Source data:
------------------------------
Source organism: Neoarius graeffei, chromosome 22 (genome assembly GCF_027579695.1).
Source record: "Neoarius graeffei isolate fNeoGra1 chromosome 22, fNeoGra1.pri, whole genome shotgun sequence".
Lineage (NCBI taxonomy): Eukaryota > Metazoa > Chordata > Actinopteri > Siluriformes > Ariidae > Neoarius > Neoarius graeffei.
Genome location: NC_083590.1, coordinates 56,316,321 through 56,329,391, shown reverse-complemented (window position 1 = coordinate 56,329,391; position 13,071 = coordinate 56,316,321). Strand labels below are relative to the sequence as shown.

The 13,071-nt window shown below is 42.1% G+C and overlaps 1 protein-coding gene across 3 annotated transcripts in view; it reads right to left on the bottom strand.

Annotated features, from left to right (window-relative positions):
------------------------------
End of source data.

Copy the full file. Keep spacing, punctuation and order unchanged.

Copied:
Source organism: Neoarius graeffei, chromosome 22 (genome assembly GCF_027579695.1).
Source record: "Neoarius graeffei isolate fNeoGra1 chromosome 22, fNeoGra1.pri, whole genome shotgun sequence".
Lineage (NCBI taxonomy): Eukaryota > Metazoa > Chordata > Actinopteri > Siluriformes > Ariidae > Neoarius > Neoarius graeffei.
Genome location: NC_083590.1, coordinates 56,316,321 through 56,329,391, shown reverse-complemented (window position 1 = coordinate 56,329,391; position 13,071 = coordinate 56,316,321). Strand labels below are relative to the sequence as shown.

The 13,071-nt window shown below is 42.1% G+C and overlaps 1 protein-coding gene across 3 annotated transcripts in view; it reads right to left on the bottom strand.

Annotated features, from left to right (window-relative positions):